But food is a fraught emotional topic, and people often worry that changes in their behavior—even those that feel natural—are somehow unhealthy. Rachel Larkey, a registered dietitian in Yonkers, New York, who specializes in treating eating disorders among her mostly low-income clients, has heard this worry frequently over the past year. “Folks are feeling like their routines are kind of nebulous now, and they don’t have a lot of structure in their day,” she told me. “If we have a routine, our body starts to say, Okay, it’s noon; it’s my lunchtime. I’m hungry now.” Without that expectation, people notice their hunger at hours of the day that aren’t necessarily mealtimes, or find themselves without much of an appetite when they think they’re supposed to eat.
New or worsening food compulsions, such as eating far more or far less than you used to, are cause for alarm. But what’s not cause for alarm, Larkey said, is adjusted eating patterns or mealtimes that are more useful or satisfying in the weird, stressful conditions people are now living in. “We’re really not taught that we can trust our body’s cues,” she told me. “It can feel so destabilizing to have to think about them for maybe the first time ever.”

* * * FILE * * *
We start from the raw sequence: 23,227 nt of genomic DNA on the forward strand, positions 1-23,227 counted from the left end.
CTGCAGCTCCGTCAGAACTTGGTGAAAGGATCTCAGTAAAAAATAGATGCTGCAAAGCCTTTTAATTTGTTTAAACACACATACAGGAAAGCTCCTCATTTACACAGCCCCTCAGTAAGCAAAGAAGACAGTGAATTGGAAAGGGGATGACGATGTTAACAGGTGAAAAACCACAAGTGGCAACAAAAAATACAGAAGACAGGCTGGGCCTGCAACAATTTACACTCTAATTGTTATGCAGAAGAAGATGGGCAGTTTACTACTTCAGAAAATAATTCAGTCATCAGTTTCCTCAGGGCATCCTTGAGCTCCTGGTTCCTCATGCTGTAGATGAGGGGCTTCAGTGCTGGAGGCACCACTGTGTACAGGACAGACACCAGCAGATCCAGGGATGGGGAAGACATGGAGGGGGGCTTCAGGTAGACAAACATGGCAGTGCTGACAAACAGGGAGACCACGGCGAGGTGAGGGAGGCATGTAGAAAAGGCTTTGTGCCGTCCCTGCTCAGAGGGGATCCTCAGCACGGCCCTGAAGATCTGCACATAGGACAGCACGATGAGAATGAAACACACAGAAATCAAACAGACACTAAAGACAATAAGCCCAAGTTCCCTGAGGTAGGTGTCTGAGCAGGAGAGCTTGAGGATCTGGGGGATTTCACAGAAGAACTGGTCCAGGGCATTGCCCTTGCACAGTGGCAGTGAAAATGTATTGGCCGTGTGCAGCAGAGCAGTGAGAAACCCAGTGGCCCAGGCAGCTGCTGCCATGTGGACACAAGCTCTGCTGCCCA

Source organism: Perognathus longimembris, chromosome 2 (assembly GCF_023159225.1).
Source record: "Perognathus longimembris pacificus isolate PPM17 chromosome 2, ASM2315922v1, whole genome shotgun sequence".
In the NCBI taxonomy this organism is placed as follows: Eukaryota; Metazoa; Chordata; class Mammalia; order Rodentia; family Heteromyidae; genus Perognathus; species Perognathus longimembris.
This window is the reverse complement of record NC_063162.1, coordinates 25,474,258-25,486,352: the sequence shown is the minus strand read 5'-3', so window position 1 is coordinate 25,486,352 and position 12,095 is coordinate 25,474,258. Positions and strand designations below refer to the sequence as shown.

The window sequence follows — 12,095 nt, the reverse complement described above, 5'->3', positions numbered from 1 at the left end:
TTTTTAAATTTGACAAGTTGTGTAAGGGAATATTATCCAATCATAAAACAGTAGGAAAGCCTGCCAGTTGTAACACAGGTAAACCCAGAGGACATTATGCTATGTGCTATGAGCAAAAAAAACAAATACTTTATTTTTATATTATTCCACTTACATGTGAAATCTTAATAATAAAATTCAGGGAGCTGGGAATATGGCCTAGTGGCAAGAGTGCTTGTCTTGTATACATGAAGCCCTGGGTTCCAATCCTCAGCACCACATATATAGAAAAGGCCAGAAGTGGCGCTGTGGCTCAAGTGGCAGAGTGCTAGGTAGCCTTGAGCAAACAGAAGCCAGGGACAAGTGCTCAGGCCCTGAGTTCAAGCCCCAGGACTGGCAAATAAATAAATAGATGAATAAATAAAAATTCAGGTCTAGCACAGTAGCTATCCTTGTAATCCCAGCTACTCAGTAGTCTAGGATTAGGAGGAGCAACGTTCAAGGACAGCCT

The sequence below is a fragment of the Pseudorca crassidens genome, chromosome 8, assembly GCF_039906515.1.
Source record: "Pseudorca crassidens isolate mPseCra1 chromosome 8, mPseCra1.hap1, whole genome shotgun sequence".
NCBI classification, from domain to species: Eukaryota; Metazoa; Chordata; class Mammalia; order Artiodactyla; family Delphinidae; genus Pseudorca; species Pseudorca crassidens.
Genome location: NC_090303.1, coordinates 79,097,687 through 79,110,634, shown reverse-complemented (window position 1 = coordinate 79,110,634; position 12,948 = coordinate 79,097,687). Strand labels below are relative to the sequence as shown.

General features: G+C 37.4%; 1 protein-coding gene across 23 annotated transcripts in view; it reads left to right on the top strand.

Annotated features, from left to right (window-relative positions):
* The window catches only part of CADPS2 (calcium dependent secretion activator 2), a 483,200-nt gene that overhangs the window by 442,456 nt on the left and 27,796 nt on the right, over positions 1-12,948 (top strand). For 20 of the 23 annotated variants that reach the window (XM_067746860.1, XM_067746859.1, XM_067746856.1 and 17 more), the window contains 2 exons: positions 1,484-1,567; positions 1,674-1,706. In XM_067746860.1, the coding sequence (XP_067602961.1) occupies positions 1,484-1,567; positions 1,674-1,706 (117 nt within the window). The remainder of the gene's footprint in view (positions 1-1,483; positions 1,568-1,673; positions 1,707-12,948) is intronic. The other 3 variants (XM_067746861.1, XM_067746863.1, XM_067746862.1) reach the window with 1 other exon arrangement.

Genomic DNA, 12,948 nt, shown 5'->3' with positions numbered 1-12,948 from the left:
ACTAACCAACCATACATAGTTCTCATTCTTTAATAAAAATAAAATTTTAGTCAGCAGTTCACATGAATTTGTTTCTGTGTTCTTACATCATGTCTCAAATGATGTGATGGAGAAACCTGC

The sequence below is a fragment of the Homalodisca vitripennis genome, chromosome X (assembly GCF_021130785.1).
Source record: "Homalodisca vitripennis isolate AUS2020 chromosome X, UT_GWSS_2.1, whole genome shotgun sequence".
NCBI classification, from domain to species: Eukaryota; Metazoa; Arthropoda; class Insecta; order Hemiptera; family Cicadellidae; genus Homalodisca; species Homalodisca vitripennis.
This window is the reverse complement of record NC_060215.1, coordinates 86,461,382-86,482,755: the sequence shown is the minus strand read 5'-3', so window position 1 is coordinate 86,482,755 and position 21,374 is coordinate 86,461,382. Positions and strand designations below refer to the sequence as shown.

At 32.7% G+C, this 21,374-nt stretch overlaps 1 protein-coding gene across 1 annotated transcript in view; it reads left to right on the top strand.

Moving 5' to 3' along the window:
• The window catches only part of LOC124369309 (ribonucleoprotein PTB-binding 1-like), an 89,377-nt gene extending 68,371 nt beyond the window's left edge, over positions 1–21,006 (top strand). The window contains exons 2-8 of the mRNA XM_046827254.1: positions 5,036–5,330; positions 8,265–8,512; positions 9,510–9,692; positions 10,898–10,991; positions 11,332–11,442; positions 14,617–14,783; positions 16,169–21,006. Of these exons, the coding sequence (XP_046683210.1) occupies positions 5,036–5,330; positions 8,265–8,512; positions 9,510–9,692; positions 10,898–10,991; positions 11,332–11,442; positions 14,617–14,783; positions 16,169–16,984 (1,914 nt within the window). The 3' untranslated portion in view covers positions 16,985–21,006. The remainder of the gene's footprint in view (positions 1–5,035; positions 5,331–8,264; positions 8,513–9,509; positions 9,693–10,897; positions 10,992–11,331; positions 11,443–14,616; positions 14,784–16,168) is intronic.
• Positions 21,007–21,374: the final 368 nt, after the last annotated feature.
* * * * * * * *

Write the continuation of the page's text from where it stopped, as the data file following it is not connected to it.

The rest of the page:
In some of the new routines created to make the past year a little less onerous, it’s not hard to see how life after the pandemic might be made a little more flexible—more humane—for tasks as essential as cooking and eating. For now, though, go ahead and do whatever feels right. There’s no reason to keep choking down your morning Greek yogurt if you’re not hungry until lunch, or to force yourself to cook when you’re bone tired and would be just as happy with cheese and crackers. You might not make it all the way to Big Meal, but you don’t have to be stuck at breakfast, lunch, and dinner.
By: Amanda Mull